While animals are based on a 12-year cycle, each year has a different “element” to identify specific traits of those born in that year. Additionally, animals are classified as either Yin or Yang to balance each other out and establish traits and compatibility. The Ox is a Yin animal. Other yin signs include: Rooster, Rabbit, Pig, Snake, Ox, and Goat. And, Yang signs, include: Monkey, Tiger, Rat, Horse, Dragon, and Dog.
This year, the Yin element is Metal. The Metal element is synonymous with discipline, loyalty and fair appreciation. Experts suggest this means that this year it is essential to carefully plan and take your time. This will lead to a positive, long-lasting effect. This is set to be a year of prosperity and gains, nevertheless, it will have its share of obstacles to overcome.
One of our favorite parts of Chinese New Year is the meal. For dinner, you can expect lucky foods that are traditionally served for the New Year. These include fish to represent increased prosperity, dumplings and spring rolls for wealth, fruit for good fortune and noodles for longevity and happiness.
For dessert, our favorite is a red dates and snow fungus sweet soup. This dish is commonly served in the winter as snow fungus and lily bulbs are believed to help hydrate the body. Some believe red dates are a lucky fruit bringing wealth and prosperity, and dried longan symbolizes reuniting with loved ones. In addition, red dates and goji berries are superfoods helping you stay energized. We want to share our recipe of this dessert featuring superfoods and some of our favorite herbs.
Red Dates and Snow Fungus Sweet Soup
- Snow fungus 雪耳/银耳
- Dried red dates 红枣
- Goji berries 枸杞
- Lily bulbs 百合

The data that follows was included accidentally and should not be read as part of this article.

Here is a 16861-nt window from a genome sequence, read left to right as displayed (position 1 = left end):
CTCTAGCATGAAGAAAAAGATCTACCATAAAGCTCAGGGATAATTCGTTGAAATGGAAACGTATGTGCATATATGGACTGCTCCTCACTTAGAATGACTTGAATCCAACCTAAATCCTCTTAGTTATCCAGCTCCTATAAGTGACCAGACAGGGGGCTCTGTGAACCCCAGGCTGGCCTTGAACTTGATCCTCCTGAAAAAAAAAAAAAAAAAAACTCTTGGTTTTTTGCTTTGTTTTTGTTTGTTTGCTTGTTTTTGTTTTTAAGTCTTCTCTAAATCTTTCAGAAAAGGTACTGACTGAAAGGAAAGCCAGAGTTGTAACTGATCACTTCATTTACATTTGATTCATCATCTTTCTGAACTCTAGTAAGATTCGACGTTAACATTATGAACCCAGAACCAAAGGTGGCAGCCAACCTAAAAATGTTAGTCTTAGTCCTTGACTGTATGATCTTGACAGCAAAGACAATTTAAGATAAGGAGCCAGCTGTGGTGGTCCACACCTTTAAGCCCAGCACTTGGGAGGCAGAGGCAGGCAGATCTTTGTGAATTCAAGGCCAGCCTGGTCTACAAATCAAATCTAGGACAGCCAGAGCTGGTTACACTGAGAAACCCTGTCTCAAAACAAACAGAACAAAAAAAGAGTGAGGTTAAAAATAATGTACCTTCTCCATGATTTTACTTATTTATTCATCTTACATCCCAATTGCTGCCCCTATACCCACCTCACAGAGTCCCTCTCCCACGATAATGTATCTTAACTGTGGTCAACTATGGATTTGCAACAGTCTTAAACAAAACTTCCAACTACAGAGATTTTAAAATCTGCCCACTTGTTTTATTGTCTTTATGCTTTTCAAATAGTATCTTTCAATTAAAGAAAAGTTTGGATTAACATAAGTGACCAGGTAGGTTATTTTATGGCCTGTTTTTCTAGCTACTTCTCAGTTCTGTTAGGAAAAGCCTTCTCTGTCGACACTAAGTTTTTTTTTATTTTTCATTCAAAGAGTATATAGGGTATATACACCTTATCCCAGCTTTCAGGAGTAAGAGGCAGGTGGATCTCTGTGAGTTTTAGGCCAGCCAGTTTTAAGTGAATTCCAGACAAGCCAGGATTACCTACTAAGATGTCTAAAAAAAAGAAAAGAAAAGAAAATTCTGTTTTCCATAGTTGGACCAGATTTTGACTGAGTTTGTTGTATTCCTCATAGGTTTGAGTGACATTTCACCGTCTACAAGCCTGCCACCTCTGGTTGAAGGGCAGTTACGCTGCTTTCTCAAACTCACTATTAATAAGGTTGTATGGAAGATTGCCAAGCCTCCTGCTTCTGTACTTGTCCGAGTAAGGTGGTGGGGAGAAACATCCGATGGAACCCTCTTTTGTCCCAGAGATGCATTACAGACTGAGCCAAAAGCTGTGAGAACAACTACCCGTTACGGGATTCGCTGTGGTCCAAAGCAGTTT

- Dried longan 干桂圆
- Rock sugar 冰糖
- Soak snow fungus in water overnight or for a minimum of six hours until it is rehydrated and soft. Trim off the impurities and tear into bite-size pieces.
- Cut dried red dates into halves and remove the seed.
- Rinse goji berries until clean.
- Rinse lily bulbs and remove the stem in the middle to avoid bitterness.
- Add the snow fungus into a pot filled with cold water, set on your stove to boil.
- Wait until the snow fungus and water starts to boil then add the rest of the ingredients.
- Let the mixture simmer on low heat for an hour. The snow fungus will slowly release starch and thicken the mixture.
- Add a serving to your bowl, the dessert can be served either hot or cold.
Now you know the history behind Chinese New Year, it’s time to plan a way to celebrate. Even if you do not usually celebrate Chinese traditions, there are still ways to appreciate the holiday. First, find your zodiac sign and element. Then, we suggest getting an early start on spring cleaning. Declutter your home to welcome the New Year, sweep out bad luck and make room for fortune. Like Traditional Chinese Medicine, the Chinese New Year is all about balance and optimizing your body and mind for a positive future.
*P.S. Did you see the lovely Ox above? It is hand done. Yes, you read that right. Our team made it out of a variety of herbs found in our products – about 20 pounds of ingredients – including organic red ginseng, jujube seed, licorice root and poria as a way to welcome 2021. It took two weeks to plan and about two working days to make (see our time lapse below), including hand drawing the stencil, laying and gluing the herbs in place, and, of course, photographing the final result.